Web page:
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The Villages
Thursday, March 16, 2023

Are computers really making our lives better?

Barry Evans
Barry Evans

A number of years ago, civilization was excited that computers were becoming more prevalent and their cost was coming down.  Everybody knew that life would be simpler, and that the use of computers would save tons of paper and thus save the forests of the world. There were promises, for example, that you would be able to purchase items from your home with just the click of the button.  Once you clicked, you could go out and play golf, watch a movie (on the computer), order in some pizza or just lay around. Yep, that type of life is what everyone looked forward to!

So, what happened? It seems to me that it was not that long ago you could look in the Sears or Montgomery Ward catalogs.  You could spend some leisurely time looking at what you would like to have.  Once you did, you could either fill out an order form and drop it in the mail with a check or call them on the phone. You could then go out and wash the car or perhaps get an ice cream cone for fifteen cents secure in the knowledge that your order would be on its way.  Today you have similar methods to make an order.  It is true that you no longer must fill out a paper form.  Instead, you get to fill out an electronic one. Of course, the computer will want to know if you are a member of the company from which you are ordering. Having a membership is “good” as it “speeds” up your ordering. If you admit you are, then you need to fill in your user name and password.

The first thing is that you can’t be expected to know all your user and password names.  Thus, you have to go wherever you keep your good old passwords.  Once you have it, that is not necessarily the end as computers are very suspicious.  Even though you use the same password that you did the last time, the computer will often not like it. The computer will then demand that you create another one of a combination of at least eleven small letters, capital letters, numbers, and an obscure mark of some kind. You will also have to put in your email address twice as the computer wants to make certain that you are smart enough to get it correct the first time.  (Sears never required this!)  At some point you will have to go to your email and pick up a secure number that must be placed in the proper slot before the computer will even think about permitting you to proceed.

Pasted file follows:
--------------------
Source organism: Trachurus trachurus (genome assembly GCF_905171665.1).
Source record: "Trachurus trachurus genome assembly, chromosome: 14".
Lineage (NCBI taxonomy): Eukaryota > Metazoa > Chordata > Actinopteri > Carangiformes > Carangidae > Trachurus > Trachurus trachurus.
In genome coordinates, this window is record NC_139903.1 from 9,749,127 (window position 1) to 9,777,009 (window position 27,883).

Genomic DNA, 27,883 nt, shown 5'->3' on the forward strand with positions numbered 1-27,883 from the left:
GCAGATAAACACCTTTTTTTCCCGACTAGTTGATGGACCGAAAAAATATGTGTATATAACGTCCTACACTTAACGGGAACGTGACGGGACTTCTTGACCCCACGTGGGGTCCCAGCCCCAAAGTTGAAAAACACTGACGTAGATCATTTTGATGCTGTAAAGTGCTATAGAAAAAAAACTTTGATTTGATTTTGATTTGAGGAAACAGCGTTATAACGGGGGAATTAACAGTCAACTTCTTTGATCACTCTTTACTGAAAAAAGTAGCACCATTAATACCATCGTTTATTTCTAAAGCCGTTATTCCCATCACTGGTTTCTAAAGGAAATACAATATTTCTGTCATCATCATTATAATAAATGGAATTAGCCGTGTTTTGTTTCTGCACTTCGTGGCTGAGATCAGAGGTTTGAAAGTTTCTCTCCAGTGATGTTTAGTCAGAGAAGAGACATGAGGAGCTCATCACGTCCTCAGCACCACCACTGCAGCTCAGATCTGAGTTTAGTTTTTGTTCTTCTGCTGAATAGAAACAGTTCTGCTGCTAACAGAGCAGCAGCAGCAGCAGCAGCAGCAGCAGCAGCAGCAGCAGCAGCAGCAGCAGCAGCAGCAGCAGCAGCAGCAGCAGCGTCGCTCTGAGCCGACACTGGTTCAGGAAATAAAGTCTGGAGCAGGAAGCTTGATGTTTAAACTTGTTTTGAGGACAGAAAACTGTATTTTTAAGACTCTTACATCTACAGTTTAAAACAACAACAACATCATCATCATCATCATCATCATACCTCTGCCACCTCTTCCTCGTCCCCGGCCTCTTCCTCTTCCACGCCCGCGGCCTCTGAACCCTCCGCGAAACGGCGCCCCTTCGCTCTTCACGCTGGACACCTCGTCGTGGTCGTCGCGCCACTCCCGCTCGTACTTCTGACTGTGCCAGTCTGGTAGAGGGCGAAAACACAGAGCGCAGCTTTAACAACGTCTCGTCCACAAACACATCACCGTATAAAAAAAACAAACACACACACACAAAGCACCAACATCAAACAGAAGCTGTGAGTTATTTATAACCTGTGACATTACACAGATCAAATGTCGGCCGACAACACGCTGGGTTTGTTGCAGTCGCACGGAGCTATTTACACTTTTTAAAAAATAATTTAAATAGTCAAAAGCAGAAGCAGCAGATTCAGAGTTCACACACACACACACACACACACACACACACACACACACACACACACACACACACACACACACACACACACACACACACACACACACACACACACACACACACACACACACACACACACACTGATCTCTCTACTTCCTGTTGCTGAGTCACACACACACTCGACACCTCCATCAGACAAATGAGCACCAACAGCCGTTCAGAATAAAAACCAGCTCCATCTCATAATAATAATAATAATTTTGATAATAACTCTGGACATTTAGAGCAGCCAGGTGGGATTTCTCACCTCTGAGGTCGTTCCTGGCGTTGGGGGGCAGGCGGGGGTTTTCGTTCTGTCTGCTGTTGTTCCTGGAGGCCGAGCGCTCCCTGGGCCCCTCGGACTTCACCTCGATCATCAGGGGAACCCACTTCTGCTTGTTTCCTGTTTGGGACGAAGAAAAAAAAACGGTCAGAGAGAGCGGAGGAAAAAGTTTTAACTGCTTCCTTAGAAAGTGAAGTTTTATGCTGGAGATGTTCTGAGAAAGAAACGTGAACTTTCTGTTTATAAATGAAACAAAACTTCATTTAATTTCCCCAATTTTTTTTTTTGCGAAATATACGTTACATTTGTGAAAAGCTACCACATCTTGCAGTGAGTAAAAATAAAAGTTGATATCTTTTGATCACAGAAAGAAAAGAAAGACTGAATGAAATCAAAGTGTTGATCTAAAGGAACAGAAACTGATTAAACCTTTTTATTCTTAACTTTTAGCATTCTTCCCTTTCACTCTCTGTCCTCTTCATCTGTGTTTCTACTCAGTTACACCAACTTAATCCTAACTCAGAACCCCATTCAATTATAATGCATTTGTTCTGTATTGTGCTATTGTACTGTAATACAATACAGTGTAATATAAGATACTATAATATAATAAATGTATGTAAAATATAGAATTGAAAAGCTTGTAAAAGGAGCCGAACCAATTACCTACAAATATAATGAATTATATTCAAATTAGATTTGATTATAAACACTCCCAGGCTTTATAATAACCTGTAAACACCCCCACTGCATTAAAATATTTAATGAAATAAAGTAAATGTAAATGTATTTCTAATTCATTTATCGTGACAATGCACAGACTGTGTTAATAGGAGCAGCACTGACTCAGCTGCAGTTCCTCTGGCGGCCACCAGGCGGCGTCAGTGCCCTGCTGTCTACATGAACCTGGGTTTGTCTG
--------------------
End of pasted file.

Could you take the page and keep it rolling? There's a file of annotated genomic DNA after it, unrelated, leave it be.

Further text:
Once you make it that far, you can place your order by filling in your bank card information – and it is best not to make any mistakes doing that or the computer will get irritated and gleefully point out your dumbness!! Once you make the final input, the computer will change the color of the pages while it checks all the known world to make certain that your card is really yours and more importantly has the credit limit to pay for your order.  You will usually be congratulated and sent back to your email where in a manner of seconds you will get confirmation of your order. They will even give you a tracking number so that if you are a worrywart, you can see where your package is located. If it is on a Slowboat from China it might be a while before it arrives, but you can have fun tracking it anyhow.

Heck, back in the old days, you could order a whole house from Sears & Roebuck with much less fuss. True, you had to fill out a paper order form, but there where no passwords or even storms shutting down the computer. Hardly anything came from China either.  Even the storms, as you are aware, did not stop the U. S. Post Office from its appointed rounds!

OK, computers, and their related tools have resulted in lots of jobs, and companies making millions of dollars. Some of the jobs even try to stop hackers from attacking your computers which as I recall didn’t happen when you sent your order envelope to Montgomery Wards and others. I guess that saving paper is still a goal, so I hope no one makes a hard copy of this.

I wonder when the word “hardcopy” started to show up in our lives? Do you suppose that deep down, people don’t trust computers?

Barry Evans is a columnist for Villages-News.com


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